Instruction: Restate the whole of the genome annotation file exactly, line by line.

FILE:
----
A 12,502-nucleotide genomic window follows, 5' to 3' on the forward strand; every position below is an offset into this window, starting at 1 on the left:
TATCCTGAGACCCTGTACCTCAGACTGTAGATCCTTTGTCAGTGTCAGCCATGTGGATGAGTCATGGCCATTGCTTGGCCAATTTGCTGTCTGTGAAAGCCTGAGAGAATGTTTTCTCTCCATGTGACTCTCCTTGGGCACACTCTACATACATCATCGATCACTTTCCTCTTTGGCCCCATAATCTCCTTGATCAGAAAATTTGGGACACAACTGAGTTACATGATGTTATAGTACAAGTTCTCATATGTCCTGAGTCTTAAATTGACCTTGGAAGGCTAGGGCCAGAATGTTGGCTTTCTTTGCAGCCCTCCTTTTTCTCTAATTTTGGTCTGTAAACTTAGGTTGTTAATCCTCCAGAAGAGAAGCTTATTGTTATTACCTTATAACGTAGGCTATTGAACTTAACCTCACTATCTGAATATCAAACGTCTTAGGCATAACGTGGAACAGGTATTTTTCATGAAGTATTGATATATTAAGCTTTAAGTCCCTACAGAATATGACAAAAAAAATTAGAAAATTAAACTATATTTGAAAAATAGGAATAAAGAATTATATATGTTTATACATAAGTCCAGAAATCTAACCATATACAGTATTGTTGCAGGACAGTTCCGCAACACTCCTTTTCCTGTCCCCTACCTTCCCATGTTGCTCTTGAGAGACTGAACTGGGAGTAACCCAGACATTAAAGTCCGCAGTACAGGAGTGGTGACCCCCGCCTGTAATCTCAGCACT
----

A 12,502-nucleotide genomic window follows, 5' to 3' on the forward strand; every position below is an offset into this window, starting at 1 on the left:
TATCCTGAGACCCTGTACCTCAGACTGTAGATCCTTTGTCAGTGTCAGCCATGTGGATGAGTCATGGCCATTGCTTGGCCAATTTGCTGTCTGTGAAAGCCTGAGAGAATGTTTTCTCTCCATGTGACTCTCCTTGGGCACACTCTACATACATCATCGATCACTTTCCTCTTTGGCCCCATAATCTCCTTGATCAGAAAATTTGGGACACAACTGAGTTACATGATGTTATAGTACAAGTTCTCATATGTCCTGAGTCTTAAATTGACCTTGGAAGGCTAGGGCCAGAATGTTGGCTTTCTTTGCAGCCCTCCTTTTTCTCTAATTTTGGTCTGTAAACTTAGGTTGTTAATCCTCCAGAAGAGAAGCTTATTGTTATTACCTTATAACGTAGGCTATTGAACTTAACCTCACTATCTGAATATCAAACGTCTTAGGCATAACGTGGAACAGGTATTTTTCATGAAGTATTGATATATTAAGCTTTAAGTCCCTACAGAATATGACAAAAAAAATTAGAAAATTAAACTATATTTGAAAAATAGGAATAAAGAATTATATATGTTTATACATAAGTCCAGAAATCTAACCATATACAGTATTGTTGCAGGACAGTTCCGCAACACTCCTTTTCCTGTCCCCTACCTTCCCATGTTGCTCTTGAGAGACTGAACTGGGAGTAACCCAGACATTAAAGTCCGCAGTACAGGAGTGGTGACCCCCGCCTGTAATCTCAGCACT